Referring to FIGS. 3A-3B, the fuse box circuit 211 includes four transmission gates G3, G4, G5, and G6 and two inverters INV4 and INV5. The transmission gate G3 is connected between an input terminal T1 for receiving an input signal A1CB and an output terminal T3 for generating an output signal RS1TB. The transmission gate G3 has a first control terminal coupled to the output of the NOR gate G1 and a second control terminal coupled via the inverter INV4 to the output of the NOR gate G1. The transmission gate G4 is connected between an input terminal T2 for receiving an input signal A1TB and an output terminal T4 for generating an output signal RS1CB. The transmission gate G4 has a first control terminal coupled to the output of the NOR gate G1 and a second control terminal coupled via the inverter INV4 to the output of the NOR gate G1. The tranmission gate is coupled between the input terminal T1 and the output terminal T4. The transmission gate G6 has a first control terminal coupled to the output of the NOR gate G2 and a second control terminal coupled via the inverter INV5 to the output of the NOR gate G2. The transmission gate G5 is coupled between the input terminal T2 and the output terminal T3. The transmission gate G5 has a first control terminal coupled to the output of the NOR gate G2 and a second control terminal coupled via the inverter INV5 to the output of the NOR gate G2. The PMOS transistor MP1 whose gate is grounded has its channel coupled between the power supply voltage and the output terminal T3. Similarly, the PMOS transistor MP2 whose gate is grounded has its channel coupled between the power supply voltage and the output terminal T4.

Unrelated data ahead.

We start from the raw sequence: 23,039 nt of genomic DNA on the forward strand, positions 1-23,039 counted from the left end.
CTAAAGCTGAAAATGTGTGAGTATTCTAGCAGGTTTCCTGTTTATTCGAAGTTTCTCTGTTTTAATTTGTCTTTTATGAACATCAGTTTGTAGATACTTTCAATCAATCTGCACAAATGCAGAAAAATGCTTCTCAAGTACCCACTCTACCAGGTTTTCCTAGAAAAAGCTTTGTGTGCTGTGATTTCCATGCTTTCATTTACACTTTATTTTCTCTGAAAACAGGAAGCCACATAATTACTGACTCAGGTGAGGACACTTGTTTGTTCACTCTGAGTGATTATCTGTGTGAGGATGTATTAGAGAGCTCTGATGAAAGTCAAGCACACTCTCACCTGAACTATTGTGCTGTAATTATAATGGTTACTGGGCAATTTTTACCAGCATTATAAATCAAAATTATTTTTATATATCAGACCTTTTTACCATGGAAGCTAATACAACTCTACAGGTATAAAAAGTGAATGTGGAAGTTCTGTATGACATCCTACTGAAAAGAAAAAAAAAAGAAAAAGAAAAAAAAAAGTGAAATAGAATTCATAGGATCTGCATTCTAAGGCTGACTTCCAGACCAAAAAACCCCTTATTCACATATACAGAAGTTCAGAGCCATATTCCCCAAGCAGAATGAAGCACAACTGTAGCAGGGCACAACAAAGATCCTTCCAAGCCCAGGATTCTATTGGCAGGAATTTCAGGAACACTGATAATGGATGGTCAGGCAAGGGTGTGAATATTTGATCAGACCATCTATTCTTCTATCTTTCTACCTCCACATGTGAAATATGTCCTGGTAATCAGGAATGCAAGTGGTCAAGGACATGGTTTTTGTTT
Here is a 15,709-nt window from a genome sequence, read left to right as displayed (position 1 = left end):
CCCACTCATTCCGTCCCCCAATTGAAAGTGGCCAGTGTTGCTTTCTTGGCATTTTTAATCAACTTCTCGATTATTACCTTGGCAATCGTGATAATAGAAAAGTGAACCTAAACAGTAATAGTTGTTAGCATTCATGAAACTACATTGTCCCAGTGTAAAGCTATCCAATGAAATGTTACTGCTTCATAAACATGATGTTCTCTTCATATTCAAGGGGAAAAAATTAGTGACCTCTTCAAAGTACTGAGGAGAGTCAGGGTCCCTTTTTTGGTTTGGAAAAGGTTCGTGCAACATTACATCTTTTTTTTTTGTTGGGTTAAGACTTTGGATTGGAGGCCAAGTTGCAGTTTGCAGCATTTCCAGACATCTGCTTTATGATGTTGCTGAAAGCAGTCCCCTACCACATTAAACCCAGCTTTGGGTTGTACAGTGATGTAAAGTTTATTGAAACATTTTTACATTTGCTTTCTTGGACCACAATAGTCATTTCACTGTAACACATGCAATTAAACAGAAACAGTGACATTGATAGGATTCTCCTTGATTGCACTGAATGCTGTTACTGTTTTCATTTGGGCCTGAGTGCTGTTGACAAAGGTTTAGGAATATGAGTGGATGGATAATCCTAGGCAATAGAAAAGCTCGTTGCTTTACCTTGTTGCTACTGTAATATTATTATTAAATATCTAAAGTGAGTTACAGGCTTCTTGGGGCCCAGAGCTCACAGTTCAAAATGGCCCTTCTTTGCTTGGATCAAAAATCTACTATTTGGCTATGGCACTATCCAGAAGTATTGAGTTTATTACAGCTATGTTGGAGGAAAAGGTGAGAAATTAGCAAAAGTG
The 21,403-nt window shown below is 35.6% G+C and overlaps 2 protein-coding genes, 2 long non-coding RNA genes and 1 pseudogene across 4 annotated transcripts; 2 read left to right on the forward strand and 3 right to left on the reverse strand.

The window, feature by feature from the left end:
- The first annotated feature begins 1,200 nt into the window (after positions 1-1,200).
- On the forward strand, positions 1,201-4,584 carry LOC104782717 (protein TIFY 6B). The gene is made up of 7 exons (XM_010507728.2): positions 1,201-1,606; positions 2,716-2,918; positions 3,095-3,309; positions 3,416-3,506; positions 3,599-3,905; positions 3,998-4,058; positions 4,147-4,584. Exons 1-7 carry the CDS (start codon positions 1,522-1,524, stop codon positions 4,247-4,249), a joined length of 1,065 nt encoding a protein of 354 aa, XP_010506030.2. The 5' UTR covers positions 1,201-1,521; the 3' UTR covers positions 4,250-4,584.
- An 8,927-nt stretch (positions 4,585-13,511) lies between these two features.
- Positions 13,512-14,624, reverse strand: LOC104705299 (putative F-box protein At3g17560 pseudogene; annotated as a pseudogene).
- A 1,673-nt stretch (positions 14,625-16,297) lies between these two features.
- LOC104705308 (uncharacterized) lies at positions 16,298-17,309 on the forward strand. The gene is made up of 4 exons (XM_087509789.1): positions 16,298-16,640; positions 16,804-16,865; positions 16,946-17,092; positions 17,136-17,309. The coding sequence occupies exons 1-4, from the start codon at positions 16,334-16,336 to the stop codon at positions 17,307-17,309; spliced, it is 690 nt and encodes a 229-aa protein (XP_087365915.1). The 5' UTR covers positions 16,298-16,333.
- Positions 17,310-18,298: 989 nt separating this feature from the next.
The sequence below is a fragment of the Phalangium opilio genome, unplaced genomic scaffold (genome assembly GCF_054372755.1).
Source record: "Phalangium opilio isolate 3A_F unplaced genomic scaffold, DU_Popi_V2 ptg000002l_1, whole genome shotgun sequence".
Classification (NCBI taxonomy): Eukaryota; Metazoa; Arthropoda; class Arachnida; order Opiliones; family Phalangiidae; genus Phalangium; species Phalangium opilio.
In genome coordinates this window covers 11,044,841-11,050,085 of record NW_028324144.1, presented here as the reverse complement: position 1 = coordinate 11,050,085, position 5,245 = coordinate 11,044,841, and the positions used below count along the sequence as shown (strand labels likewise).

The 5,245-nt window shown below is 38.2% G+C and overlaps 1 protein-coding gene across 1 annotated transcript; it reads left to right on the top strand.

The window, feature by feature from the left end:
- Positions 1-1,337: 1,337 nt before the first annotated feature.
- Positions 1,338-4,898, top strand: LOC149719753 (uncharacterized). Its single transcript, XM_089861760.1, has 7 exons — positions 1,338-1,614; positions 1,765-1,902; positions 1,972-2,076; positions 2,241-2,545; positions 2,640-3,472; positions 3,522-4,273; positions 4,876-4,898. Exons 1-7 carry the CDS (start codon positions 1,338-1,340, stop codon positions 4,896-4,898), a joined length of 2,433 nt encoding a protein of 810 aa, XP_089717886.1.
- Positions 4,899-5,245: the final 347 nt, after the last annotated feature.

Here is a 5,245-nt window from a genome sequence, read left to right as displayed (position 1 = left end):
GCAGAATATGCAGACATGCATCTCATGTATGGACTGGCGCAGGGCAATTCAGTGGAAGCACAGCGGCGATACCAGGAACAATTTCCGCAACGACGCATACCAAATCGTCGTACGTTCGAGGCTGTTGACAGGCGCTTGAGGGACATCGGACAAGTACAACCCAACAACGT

The fuse box circuit 211 illustrated in FIGS. 3A-3B operates as follows. When a redundancy is required, that is, when the fuses F1a and F2a are cut, the signal line L1 is set at a logic low level via the NMOS transistor MN2 at power-up thereby making the first inputs of the NOR gates G1 and G2 be at a logic low, respectively. When the fuse F3 is not cut, the second inputs of the NOR gates G1 and G2 are set at a logic high level and at a logic low level in that order, respectively. Under these conditions, the transmission gates G3 and G4 are deactivated and the transmission gates G5 and G6 are activated. The input terminal T1 is coupled to the output terminal T4 via the transmission gate G6 and the input terminal T2 is coupled to the output terminal T3 via the transmission gate G5. As a result, a true address signal A1TB is outputted as a true address signal RS1TB and a complement address signal A1CB is outputted as a complement address signal RS1CB.